As an early adopter of PC-based VR, I've been led down the road of that one must-play, high-gloss VR game before. But despite a handful of real winners, from Rift and Vive, and newer , all spend more time collecting dust than anything else.to , my first-gen
My big problem has always been that the games people really want to play -- based on big franchises and popular characters -- are few and far between. Even when a company like EA or Activision dips a toe in, it's usually a one-off experience, like the single VR levels found in Star Wars: Battlefront or Call of Duty: Infinite Warfare, both of which were quickly abandoned.
But now, my forehead is sweating and my head strap is pulled tight, because this season's only big new Star Wars game is a full VR-first experience hiding in plain sight. is, as far as I can tell, primarily meant for virtual reality play, it's just that no one bothered to write VR-only on the front cover (perhaps because a VR-only Star Wars game couldn't sell enough copies to justify its costs).
For example, the entirety of the playable parts of the game are played from a seated cockpit view across different spacecraft. When you're in a hangar or other common area, the protagonist is literally rooted in place like a tree (or like a VR game avatar), able to point and click on a few things from a distance, triggering cutscenes.
Frankly, it's not that much of a game, which is probably why it costs less than most new game releases. But once you strap on a VR headset, either on a PC or PS4, suddenly someone has made a very expensive looking Star Wars dogfighting simulator for the underappreciated audience of VR gamers.
The experience reminded me, in the best ways, of countless hours spent in classic space-fighting games like Freespace 2 or even the original Wing Commander games (yes, I'm that old). Now, that generally means trying to line up a blip on a radar display in front of you, shooting past it, then cutting the throttle to half and executing a tight turn to try it again, but that's dogfighting games. At least the way I fly, which is poorly.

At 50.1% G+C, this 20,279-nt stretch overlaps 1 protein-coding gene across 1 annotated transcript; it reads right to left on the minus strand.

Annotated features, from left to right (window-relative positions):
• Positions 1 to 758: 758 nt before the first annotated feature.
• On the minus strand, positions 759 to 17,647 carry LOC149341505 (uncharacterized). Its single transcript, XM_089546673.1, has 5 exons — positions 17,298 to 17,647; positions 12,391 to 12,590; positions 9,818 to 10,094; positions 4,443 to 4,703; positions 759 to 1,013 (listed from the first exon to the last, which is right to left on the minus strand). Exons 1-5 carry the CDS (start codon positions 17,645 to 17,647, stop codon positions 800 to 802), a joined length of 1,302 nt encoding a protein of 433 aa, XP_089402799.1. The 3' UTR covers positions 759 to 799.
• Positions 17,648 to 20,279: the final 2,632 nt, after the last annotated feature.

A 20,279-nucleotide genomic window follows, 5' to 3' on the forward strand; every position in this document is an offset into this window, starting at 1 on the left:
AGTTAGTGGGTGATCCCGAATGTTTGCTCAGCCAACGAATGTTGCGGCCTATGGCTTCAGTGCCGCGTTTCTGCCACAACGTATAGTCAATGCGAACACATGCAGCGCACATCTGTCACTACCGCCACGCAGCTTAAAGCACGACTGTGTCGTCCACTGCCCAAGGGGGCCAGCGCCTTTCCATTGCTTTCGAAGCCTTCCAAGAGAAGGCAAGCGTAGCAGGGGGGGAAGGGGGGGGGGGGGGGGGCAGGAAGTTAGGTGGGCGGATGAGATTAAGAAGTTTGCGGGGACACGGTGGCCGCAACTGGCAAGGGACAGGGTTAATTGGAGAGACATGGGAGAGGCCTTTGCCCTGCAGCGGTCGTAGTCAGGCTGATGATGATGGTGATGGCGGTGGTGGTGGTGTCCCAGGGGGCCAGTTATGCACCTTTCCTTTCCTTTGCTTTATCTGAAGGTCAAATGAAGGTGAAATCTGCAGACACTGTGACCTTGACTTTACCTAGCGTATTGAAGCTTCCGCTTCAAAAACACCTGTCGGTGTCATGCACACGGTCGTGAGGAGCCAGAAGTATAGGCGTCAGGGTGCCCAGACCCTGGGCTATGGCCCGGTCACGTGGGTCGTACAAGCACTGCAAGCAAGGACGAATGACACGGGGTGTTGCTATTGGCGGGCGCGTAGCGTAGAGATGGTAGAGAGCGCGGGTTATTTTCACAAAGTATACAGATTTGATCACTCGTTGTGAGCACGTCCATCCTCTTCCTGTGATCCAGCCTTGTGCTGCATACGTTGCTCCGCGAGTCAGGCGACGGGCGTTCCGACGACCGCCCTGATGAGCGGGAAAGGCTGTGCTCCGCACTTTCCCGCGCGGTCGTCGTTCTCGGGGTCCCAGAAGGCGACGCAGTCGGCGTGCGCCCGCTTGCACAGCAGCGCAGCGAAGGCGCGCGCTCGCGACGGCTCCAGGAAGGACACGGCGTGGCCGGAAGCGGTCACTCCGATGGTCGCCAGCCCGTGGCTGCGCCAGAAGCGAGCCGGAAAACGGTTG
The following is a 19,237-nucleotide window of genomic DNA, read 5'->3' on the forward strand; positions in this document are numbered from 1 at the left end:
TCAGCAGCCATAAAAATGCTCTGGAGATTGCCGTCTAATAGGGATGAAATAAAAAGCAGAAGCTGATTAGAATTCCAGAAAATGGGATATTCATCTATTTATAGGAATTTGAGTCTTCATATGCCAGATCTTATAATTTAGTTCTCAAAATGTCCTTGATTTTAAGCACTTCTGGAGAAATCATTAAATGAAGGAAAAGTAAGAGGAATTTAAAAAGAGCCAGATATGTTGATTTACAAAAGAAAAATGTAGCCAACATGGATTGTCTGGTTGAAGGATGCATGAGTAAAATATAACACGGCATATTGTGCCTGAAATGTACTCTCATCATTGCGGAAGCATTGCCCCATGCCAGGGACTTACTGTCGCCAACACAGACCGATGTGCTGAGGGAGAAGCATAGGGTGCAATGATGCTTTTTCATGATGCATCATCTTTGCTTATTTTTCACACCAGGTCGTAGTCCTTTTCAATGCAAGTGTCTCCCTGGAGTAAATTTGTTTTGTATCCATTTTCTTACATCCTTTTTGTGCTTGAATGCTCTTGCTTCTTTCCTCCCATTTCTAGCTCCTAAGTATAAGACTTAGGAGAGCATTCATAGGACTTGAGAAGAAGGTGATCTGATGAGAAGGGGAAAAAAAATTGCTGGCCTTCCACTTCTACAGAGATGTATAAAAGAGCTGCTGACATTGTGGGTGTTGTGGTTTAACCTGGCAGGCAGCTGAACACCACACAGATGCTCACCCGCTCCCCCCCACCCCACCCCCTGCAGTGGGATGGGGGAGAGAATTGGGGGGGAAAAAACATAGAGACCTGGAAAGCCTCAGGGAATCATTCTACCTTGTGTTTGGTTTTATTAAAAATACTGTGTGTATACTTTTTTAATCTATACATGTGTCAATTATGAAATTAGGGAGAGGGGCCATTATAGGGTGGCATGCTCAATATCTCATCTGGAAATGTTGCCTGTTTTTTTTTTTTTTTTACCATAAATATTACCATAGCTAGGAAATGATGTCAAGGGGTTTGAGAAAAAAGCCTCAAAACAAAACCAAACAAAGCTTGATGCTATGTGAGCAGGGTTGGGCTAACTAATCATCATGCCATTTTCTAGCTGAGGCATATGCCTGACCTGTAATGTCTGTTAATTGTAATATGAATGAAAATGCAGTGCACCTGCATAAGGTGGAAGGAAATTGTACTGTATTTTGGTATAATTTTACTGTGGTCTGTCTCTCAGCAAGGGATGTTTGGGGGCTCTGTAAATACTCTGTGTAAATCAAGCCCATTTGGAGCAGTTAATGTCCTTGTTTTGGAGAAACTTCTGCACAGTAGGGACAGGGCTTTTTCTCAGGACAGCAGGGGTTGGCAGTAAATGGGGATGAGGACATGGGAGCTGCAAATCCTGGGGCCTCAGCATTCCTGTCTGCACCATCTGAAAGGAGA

On a more practical level, here's what I found:
Getting VR headsets to talk to your PC and a specific game correctly remains a moving target. In this case, I used an Oculus Rift in PC mode (which means connecting it via a USB-C Thunderbolt cable). But the correct order in which one would launch Steam, Steam VR, the inescapable Oculus software and finally the Star Wars: Squadrons VR version never seems to work exactly the same way twice.
Better put a flight stick on your holiday wish list... for 2021. Every decent flight stick is sold out, between this game and the recent decade-in-the-making GameSpot has a good list here, but good luck finding any. Most are $150-$300, but I know the Rebellion is on a tight budget, so you might try and find the , but again, it's sold out everywhere I've looked.update.
You'll end up using a gamepad... and that's OK. Like many players, I ended up using a standard Xbox gamepad. It actually worked fine, using the left stick for throttle and rolling and the right stick for pitch and yaw (that's up and down and left and right, for the rest of us).
I'd personally love to see more $40-ish standalone VR-first games based on big movie or game series. Especially with the Oculus Quest and Quest 2 making VR more affordable and easy to use (and providing a bridge to PC-based VR, too), VR gaming seems to have more lives than a cat. If you're considering Star Wars: Squadrons as a non-VR game, I wouldn't necessarily go out of my way for it. But if you're looking for an excuse to break out that headset, then this is good as you're going to get this holiday season.
Read more at GameSpot: Star Wars: Squadrons early review impressions